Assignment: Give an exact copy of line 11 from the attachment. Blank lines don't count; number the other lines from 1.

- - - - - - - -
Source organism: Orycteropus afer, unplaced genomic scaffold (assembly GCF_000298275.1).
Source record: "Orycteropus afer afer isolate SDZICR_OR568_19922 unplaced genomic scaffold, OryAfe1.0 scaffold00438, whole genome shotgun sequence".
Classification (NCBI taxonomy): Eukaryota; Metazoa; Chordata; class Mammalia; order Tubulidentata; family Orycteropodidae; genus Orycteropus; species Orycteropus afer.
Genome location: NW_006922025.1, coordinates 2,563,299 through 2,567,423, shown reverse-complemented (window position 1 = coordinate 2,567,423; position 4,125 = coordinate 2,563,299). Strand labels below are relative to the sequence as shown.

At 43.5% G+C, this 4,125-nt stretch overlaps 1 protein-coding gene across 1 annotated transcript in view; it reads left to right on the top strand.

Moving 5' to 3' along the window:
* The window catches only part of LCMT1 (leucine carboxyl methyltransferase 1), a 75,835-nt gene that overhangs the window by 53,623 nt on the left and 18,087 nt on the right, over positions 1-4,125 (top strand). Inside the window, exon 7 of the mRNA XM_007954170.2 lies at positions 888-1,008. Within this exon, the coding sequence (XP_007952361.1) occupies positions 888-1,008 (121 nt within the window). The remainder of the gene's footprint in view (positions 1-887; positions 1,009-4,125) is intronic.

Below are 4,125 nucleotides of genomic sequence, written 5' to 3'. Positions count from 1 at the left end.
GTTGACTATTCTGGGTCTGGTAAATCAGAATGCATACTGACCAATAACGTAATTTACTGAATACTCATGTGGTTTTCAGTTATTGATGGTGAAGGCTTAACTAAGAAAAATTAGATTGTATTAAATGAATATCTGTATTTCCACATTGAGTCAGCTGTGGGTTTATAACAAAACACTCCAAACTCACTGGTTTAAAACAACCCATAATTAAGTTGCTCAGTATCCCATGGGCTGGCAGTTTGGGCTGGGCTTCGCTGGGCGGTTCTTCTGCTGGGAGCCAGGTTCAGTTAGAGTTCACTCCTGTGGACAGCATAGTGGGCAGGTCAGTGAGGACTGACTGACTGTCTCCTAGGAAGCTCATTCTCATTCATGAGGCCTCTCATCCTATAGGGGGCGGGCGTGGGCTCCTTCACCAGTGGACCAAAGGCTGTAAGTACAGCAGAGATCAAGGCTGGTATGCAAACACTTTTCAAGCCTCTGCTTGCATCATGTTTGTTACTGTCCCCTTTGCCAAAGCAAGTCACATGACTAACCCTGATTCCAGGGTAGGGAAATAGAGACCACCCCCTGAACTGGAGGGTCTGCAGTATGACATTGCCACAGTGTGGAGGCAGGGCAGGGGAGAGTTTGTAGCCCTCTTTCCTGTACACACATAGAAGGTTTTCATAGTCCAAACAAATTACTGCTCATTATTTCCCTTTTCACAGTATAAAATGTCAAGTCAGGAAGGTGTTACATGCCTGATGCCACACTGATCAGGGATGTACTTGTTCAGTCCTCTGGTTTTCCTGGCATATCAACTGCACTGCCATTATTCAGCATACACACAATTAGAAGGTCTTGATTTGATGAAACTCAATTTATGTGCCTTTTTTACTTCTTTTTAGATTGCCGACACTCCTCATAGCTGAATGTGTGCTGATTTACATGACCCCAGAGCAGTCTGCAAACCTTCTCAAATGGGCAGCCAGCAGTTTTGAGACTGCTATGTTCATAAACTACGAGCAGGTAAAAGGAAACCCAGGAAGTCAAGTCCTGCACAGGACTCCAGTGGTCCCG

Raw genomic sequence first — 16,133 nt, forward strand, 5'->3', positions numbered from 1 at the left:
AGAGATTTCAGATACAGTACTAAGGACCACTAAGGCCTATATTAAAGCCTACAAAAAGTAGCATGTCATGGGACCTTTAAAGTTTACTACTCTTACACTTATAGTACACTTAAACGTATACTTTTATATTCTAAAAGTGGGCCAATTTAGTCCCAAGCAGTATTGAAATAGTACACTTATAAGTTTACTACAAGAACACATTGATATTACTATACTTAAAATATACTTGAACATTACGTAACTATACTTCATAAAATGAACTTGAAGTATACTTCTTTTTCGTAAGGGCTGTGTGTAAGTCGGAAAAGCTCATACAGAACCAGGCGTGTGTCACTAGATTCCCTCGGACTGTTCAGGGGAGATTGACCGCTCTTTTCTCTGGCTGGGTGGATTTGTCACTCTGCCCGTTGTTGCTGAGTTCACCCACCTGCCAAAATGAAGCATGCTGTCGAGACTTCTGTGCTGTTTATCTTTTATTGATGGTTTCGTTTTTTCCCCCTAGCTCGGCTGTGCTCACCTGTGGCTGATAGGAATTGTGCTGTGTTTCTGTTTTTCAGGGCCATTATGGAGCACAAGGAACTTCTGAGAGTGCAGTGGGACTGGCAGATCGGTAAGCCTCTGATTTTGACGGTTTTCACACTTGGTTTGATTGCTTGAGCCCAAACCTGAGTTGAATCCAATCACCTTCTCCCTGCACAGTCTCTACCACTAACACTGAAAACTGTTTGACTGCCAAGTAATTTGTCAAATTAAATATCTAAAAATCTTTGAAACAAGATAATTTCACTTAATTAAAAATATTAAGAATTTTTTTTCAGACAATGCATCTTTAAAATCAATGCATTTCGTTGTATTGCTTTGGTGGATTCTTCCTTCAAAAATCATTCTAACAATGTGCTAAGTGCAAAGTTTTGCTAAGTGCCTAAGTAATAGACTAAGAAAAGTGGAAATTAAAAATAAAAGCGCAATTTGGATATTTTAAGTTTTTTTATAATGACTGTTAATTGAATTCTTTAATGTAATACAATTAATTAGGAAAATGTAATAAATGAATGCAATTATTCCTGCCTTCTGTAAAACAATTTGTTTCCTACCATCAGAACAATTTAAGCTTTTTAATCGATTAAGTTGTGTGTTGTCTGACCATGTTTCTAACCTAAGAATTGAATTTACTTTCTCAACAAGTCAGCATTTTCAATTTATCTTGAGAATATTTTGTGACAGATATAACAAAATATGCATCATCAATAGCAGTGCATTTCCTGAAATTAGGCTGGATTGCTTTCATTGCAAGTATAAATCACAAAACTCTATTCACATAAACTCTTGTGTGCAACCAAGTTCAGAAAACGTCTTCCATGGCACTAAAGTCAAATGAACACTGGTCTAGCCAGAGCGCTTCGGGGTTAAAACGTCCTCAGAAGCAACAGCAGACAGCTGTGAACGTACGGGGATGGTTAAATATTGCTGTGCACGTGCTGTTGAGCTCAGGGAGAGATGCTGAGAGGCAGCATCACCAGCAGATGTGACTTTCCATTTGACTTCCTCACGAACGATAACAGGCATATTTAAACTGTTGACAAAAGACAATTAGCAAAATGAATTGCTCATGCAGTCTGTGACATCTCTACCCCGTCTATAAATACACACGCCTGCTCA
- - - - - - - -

AGAGATTTCAGATACAGTACTAAGGACCACTAAGGCCTATATTAAAGCCTACAAAAAGTAGCATGTCATGGGACCTTTAAAGTTTACTACTCTTACACTTATAGTACACTTAAACGTATACTTTTATATTCTAAAAGTGGGCCAATTTAGTCCCAAGCAGTATTGAAATAGTACACTTATAAGTTTACTACAAGAACACATTGATATTACTATACTTAAAATATACTTGAACATTACGTAACTATACTTCATAAAATGAACTTGAAGTATACTTCTTTTTCGTAAGGGCTGTGTGTAAGTCGGAAAAGCTCATACAGAACCAGGCGTGTGTCACTAGATTCCCTCGGACTGTTCAGGGGAGATTGACCGCTCTTTTCTCTGGCTGGGTGGATTTGTCACTCTGCCCGTTGTTGCTGAGTTCACCCACCTGCCAAAATGAAGCATGCTGTCGAGACTTCTGTGCTGTTTATCTTTTATTGATGGTTTCGTTTTTTCCCCCTAGCTCGGCTGTGCTCACCTGTGGCTGATAGGAATTGTGCTGTGTTTCTGTTTTTCAGGGCCATTATGGAGCACAAGGAACTTCTGAGAGTGCAGTGGGACTGGCAGATCGGTAAGCCTCTGATTTTGACGGTTTTCACACTTGGTTTGATTGCTTGAGCCCAAACCTGAGTTGAATCCAATCACCTTCTCCCTGCACAGTCTCTACCACTAACACTGAAAACTGTTTGACTGCCAAGTAATTTGTCAAATTAAATATCTAAAAATCTTTGAAACAAGATAATTTCACTTAATTAAAAATATTAAGAATTTTTTTTCAGACAATGCATCTTTAAAATCAATGCATTTCGTTGTATTGCTTTGGTGGATTCTTCCTTCAAAAATCATTCTAACAATGTGCTAAGTGCAAAGTTTTGCTAAGTGCCTAAGTAATAGACTAAGAAAAGTGGAAATTAAAAATAAAAGCGCAATTTGGATATTTTAAGTTTTTTTATAATGACTGTTAATTGAATTCTTTAATGTAATACAATTAATTAGGAAAATGTAATAAATGAATGCAATTATTCCTGCCTTCTGTAAAACAATTTGTTTCCTACCATCAGAACAATTTAAGCTTTTTAATCGATTAAGTTGTGTGTTGTCTGACCATGTTTCTAACCTAAGAATTGAATTTACTTTCTCAACAAGTCAGCATTTTCAATTTATCTTGAGAATATTTTGTGACAGATATAACAAAATATGCATCATCAATAGCAGTGCATTTCCTGAAATTAGGCTGGATTGCTTTCATTGCAAGTATAAATCACAAAACTCTATTCACATAAACTCTTGTGTGCAACCAAGTTCAGAAAACGTCTTCCATGGCACTAAAGTCAAATGAACACTGGTCTAGCCAGAGCGCTTCGGGGTTAAAACGTCCTCAGAAGCAACAGCAGACAGCTGTGAACGTACGGGGATGGTTAAATATTGCTGTGCACGTGCTGTTGAGCTCAGGGAGAGATGCTGAGAGGCAGCATCACCAGCAGATGTGACTTTCCATTTGACTTCCTCACGAACGATAACAGGCATATTTAAACTGTTGACAAAAGACAATTAGCAAAATGAATTGCTCATGCAGTCTGTGACATCTCTACCCCGTCTATAAATACACACGCCTGCTCA